Major International Treaties: Between 1994 and 1997, Kazakhstan signed a series of bilateral treaties with the United States covering the peaceful use of nuclear technology and the conversion of military technology to civilian purposes. Among the multilateral treaties to which Kazakhstan is a signatory are the Basel Convention on the Control of Transboundary Movements of Hazardous Wastes and Their Disposal; Convention on Biological Diversity; Convention on Long-Range Transboundary Air Pollution; Convention on the International Trade in Endangered Species of Wild Flora and Fauna; Convention on the Prohibition of the Development, Production, Stockpiling, and Use of Chemical Weapons and on Their Destruction (but not the companion treaty on biological and toxin weapons); Geneva Conventions (1949); International Covenant on Economic, Social and Cultural Rights; Montreal Protocol on Substances That Deplete the Ozone Layer; Protocol of 1978 Relating to the International Convention for the Prevention of Pollution From Ships; Treaty on the Non-Proliferation of Nuclear Weapons; United Nations Convention to Combat Desertification; and United Nations Framework Convention on Climate Change and its Kyoto Protocol.
Armed Forces Overview: When the Soviet Union dissolved, Kazakhstan inherited a large but antiquated military technical base, including nuclear weapons that remained the property of Russia after 1991. However, development of an officer corps and a national military policy has been a slow process that has suffered from inadequate funding. Only in 2001 did military spending reach 1 percent of gross domestic product. Since the late 1990s, the number of active military personnel has grown considerably, from about 40,000 in 1995 to about 66,000 in 2005. In 2005 the army had 46,800 active personnel and the air force, 19,000 active personnel. The maritime border guard had 3,000 personnel. Paramilitary forces totaled 34,500. A naval force, announced in 2003 as protection for offshore drilling rigs, has developed very slowly. In 2005 much of Kazakhstan’s equipment still was of the late Soviet era; hence, it required significant upgrading or replacement. The National Security Committee (KNB), successor to the Soviet-era KGB, is responsible for national security, law enforcement at the national level, and counterintelligence. It includes the Internal Security Service, Military Counterintelligence, Border Guard Service, and Foreign Intelligence Service. Little is known about the secretive Foreign Intelligence Service. The KNB has several commando units.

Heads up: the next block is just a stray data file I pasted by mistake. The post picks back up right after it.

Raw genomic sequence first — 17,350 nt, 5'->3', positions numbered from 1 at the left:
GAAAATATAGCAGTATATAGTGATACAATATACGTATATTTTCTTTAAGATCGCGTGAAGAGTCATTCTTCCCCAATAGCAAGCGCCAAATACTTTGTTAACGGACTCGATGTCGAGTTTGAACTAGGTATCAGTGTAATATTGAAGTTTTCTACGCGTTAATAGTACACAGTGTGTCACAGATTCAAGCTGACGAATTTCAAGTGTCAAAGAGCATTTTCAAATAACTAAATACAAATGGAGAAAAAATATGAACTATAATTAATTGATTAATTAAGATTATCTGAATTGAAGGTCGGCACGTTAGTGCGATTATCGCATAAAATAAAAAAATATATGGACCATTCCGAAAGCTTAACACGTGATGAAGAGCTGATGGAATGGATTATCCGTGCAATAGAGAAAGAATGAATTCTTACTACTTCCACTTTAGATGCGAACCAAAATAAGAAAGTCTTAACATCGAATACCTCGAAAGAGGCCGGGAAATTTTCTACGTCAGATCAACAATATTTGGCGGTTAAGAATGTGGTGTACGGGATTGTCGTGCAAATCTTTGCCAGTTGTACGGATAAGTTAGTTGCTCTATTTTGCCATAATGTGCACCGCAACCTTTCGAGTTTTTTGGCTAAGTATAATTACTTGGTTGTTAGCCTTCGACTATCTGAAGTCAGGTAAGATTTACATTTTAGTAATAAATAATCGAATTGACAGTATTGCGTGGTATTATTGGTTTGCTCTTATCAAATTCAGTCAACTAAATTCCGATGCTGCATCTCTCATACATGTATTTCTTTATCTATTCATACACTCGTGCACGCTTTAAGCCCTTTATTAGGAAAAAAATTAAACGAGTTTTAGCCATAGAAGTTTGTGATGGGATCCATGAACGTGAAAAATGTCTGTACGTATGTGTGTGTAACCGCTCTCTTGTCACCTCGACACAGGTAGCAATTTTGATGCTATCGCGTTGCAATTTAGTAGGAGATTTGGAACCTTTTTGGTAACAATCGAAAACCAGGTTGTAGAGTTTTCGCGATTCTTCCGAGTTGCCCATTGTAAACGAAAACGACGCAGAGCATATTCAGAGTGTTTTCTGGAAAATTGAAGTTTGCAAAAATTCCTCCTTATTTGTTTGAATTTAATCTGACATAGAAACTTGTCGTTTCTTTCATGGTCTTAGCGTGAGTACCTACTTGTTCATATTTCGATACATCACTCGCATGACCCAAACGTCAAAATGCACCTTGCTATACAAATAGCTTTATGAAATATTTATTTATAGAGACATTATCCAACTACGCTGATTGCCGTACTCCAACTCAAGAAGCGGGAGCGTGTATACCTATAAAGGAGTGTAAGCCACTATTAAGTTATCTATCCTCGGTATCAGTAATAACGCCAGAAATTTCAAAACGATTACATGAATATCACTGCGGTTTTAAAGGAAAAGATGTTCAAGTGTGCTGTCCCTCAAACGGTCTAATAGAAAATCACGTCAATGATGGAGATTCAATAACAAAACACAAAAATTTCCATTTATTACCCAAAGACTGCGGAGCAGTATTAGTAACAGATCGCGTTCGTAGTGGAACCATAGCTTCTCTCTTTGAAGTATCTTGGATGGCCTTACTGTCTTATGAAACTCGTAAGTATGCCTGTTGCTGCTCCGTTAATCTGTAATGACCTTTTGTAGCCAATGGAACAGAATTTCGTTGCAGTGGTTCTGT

Foreign Military Relations: The critical foreign military link remains Russia, which is the main source of military equipment and personnel training. Kazakhstan is a signatory of the Collective Security Treaty of the Commonwealth of Independent States with Armenia, Belarus, Kyrgyzstan, Russia, Tajikistan, and Uzbekistan. Membership in that group, which conducted some joint military exercises in 2005, precludes joining another military alliance. Nevertheless, Kazakhstan also has cultivated military links with the United States. Under the North Atlantic Treaty Organization (NATO) Partnership for Peace program, U.S. and Kazakhstani troops have engaged in regular joint training exercises since 1997. In 2003 Kazakhstan signed a five-year cooperation program supplying small amounts of U.S. military equipment and expertise. Some U.S. assistance also has gone to the naval forces at Aqtau on the Caspian Sea.
External Threat: In 2006 Kazakhstan faced no threat of involvement in armed conflict with any neighbor.
Defense Budget: After resisting increases in the 1990s, the Nazarbayev government has raised the defense budget annually since 2000. Between 2001 and 2005, the amount increased from US$180 million to US$419 million.
Major Military Units: The army has four mechanized rifle brigades, two artillery brigades, one mechanized rifle division, one engineer brigade, one mechanized division, one multiple rocket launcher brigade, one air assault brigade, and one surface-to-surface missile brigade. The army is administered from four district headquarters. The air force consists of one division, including one fighter regiment, three ground-attack fighter regiments, and one reconnaissance regiment. The maritime border guard forces are stationed at the Caspian ports of Aqtau and Atyrau.
Major Military Equipment: The army has 930 main battle tanks, 140 reconnaissance vehicles, 573 armored infantry fighting vehicles, 770 armored personnel carriers, 505 pieces of towed artillery, 163 pieces of self-propelled artillery, 171 mortars, 147 multiple rocket launchers, 12 surface-to-surface missiles, and 68 antitank guns. Most of that equipment is of the Soviet era and not reliable. The air force has 40 MiG–29, 43 MiG–31, and 16 MiG–25 fighter aircraft; 53 Sukhoi ground attack fighter aircraft; several regiments with 14 attack helicopters each; and 12 Sukhoi–24 reconnaissance aircraft. South Korea and other partners have delivered Kazakhstan about 13 small patrol craft for use in the Caspian Sea.